In the late 50s and early 60s, The Twilight Zone and The Outer Limits were popular with television audiences and each week offered up a new story of the strange and unusual.  Oft-imitated over the years but never truly matched, these shows pushed the boundaries for storytelling in a smaller medium and have had great staying power over the years that followed.  Watching them now, they may seem quaint by today’s standards but it doesn’t diminish their overall impact and originality.  Inviting you in for tales of unexplained phenomena, it inspired generations of filmgoers.

You can clearly see that screenwriters James Montague & Craig W. Sanger have spent some time thinking about these shows because their new movie The Vast of Night is a loving homage to the home-spun tales of an era long-since passed.  Instead of feeling reverential to an old formula, however, director Andrew Patterson uses the film’s limited budget to his advantage and creates an unusual and entertaining little marvel.  Employing a clever opening device to suggest this might be just another episode of an on-going anthology, The Vast of Night takes its time to settle in but once it grabs you it doesn’t let go.

Charismatic teenager Everett (Jake Horowitz) is helping set-up for his small town’s big Friday night event: the high-school basketball game.  In the first of several long tracking shots Patterson uses effectively, Everett winds his way through the gymnasium fixing sound equipment, benignly tormenting a friend in the band, and making sure he can leave for his nighttime job as the town’s radio host/DJ with all systems go.  He’s soon snagged by the younger Fay (Sierra McCormick) who has a new sound recorder she’d like some help with, a perfect way to maybe get close to a boy she has a secret crush on.  She’s also on her way to work as the switchboard operator so Everett escorts her and the two discuss life in the town and plans for the future.

The talky first half hour or so of the movie may put off viewers coming to the film looking for immediate results but I’d urge you to stick with it.  I found myself shifting a bit in my seat, too, but establishing these characters proves valuable later when Fay overhears a strange noise through her switchboard and contact with the neighboring towns is cut off.  Enlisting Everett’s help and his listeners, the two are eventually led down an increasingly dangerous path that has roots in the town’s history.  As the truth is uncovered and an impossible explanation starts to form, the two teenagers will be faced with saving their town from an unnamed entity.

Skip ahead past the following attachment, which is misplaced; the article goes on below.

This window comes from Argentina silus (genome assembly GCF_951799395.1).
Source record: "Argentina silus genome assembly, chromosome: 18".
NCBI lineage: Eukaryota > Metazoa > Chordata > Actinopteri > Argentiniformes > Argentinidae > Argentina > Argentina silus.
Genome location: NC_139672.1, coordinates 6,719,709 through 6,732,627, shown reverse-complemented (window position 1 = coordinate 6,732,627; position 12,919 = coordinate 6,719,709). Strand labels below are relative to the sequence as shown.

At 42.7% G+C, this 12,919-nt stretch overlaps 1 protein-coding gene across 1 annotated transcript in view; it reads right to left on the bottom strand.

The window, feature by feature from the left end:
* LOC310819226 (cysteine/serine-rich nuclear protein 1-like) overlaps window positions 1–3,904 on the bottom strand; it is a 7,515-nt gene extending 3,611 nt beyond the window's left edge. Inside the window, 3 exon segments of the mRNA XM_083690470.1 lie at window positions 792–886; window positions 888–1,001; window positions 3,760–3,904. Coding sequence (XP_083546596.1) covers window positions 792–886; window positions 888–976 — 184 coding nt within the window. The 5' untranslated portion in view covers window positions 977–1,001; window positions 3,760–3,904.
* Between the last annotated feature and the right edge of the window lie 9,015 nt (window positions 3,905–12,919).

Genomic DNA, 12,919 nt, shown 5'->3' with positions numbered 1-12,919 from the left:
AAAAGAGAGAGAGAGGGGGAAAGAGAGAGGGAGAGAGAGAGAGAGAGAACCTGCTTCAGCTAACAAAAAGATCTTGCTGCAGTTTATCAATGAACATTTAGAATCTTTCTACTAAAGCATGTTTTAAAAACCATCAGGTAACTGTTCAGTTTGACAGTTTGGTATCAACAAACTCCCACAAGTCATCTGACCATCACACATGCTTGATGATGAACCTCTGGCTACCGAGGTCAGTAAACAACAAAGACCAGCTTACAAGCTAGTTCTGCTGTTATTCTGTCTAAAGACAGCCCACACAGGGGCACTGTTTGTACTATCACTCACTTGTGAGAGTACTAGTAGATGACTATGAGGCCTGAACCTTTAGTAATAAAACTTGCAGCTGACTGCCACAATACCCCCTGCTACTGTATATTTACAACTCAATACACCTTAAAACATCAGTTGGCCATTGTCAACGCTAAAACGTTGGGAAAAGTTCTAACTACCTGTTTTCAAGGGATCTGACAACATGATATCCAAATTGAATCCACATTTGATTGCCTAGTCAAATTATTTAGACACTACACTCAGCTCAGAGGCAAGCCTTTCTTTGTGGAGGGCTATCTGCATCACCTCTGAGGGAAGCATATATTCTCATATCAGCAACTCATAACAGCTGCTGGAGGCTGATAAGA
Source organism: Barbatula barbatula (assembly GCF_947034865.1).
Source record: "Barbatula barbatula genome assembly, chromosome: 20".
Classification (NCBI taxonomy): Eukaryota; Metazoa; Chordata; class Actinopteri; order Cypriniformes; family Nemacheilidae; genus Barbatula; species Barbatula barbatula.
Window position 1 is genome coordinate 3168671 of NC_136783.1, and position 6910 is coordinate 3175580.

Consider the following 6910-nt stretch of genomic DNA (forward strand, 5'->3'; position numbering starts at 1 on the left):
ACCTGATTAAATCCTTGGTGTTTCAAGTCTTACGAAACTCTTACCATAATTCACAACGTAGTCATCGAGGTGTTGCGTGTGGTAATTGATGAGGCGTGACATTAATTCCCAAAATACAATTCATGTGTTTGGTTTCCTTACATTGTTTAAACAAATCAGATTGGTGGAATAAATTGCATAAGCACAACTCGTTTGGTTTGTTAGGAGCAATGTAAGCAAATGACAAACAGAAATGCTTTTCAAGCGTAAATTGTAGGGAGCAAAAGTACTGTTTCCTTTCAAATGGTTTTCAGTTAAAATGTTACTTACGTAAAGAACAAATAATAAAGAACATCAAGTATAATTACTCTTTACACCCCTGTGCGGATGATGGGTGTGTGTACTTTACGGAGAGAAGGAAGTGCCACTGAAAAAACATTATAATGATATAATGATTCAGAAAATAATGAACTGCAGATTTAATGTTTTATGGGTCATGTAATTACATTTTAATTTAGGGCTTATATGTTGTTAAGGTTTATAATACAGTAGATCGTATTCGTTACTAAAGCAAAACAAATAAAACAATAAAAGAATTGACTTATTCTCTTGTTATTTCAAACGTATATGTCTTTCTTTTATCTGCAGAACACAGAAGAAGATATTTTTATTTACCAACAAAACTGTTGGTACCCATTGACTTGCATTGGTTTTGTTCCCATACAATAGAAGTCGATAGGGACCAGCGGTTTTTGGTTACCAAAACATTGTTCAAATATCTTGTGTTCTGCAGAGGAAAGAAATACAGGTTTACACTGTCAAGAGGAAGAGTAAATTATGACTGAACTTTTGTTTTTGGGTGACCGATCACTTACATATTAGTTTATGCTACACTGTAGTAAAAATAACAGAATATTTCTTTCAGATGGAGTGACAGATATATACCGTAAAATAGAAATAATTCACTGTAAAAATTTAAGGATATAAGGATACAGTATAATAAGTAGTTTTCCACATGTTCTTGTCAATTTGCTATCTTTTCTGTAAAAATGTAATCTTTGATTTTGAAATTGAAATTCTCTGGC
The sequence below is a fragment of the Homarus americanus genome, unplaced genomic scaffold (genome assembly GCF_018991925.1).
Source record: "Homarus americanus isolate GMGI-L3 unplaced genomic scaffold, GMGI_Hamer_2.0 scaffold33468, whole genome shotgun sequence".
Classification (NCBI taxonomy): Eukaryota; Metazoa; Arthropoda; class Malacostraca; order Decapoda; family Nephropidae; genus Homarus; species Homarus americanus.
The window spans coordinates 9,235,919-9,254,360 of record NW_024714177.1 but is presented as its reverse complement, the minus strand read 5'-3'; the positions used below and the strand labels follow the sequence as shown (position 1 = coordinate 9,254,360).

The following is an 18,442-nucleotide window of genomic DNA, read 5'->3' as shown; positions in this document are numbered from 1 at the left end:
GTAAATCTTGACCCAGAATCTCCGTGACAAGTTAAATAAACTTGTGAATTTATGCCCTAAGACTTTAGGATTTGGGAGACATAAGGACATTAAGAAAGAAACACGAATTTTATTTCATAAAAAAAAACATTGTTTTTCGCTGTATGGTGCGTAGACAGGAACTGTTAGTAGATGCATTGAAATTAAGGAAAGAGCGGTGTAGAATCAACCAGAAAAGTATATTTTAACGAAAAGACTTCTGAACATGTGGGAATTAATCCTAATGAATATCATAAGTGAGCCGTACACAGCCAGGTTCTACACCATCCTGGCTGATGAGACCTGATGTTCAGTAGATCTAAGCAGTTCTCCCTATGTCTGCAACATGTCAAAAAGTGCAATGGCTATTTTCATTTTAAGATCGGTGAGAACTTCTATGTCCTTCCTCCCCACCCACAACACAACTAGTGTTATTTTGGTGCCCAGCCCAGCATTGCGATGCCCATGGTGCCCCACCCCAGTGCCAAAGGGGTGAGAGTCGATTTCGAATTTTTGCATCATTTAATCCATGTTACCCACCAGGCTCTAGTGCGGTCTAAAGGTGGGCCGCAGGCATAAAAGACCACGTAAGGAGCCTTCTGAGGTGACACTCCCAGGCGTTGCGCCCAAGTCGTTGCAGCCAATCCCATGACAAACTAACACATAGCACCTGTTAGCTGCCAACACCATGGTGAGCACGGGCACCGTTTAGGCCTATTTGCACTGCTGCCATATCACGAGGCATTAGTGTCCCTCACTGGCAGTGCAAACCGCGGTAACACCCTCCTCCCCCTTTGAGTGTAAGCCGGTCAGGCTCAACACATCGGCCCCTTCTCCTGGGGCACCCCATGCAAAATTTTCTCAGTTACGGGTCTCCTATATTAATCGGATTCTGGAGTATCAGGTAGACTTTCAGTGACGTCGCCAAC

I could easily see The Vast of Night having been adapted from a radio play (ala War of the Worlds) from back in the day.  With it’s long stretches of dialogue and specific sound design, the movie feels more tuned to your aural senses than your visual senses at times.  There are moments when closing your eyes and just listening give you the feeling you are more in the scene.  While it’s light on what most would deem “scares” this has a handful of admirable “thrills” to it, scenes that will send that shiver ripple up your spine and make you bring the blanket further up over your nose.  Knowing this was the first time effort from the director and screenwriters, it’s an impressive debut.

The two leads are appealing and I felt they could have popped out of the time period, particularly  McCormick with her gangly gait and cat-eye glasses.  Horowitz also nicely avoids the pull to play his character as a smart-aleck know-it-all…even though that’s kind of what he is.  We have to like these two and it’s pretty much right from the beginning we are on their side and along for the ride.   While the majority of the supporting cast is either heard through the switchboard/radio or seen in brief, Gail Cronauer has a memorable scene as a townswoman Everett and Fay visit who may have answers to what is occurring this dark night.

In some parts of the country I know that The Vast of Night is playing at drive-ins and I would love to have seen it on a big screen like that when it was good and dark.  At a trim 89 minutes the film zips along and is best enjoyed all in one bite, resist the urge to take breaks because this one is all about the momentum that is built up. Especially after the first half hour when our heroine and hero get to work, you’ll want to buckle in for their nighttime adventure.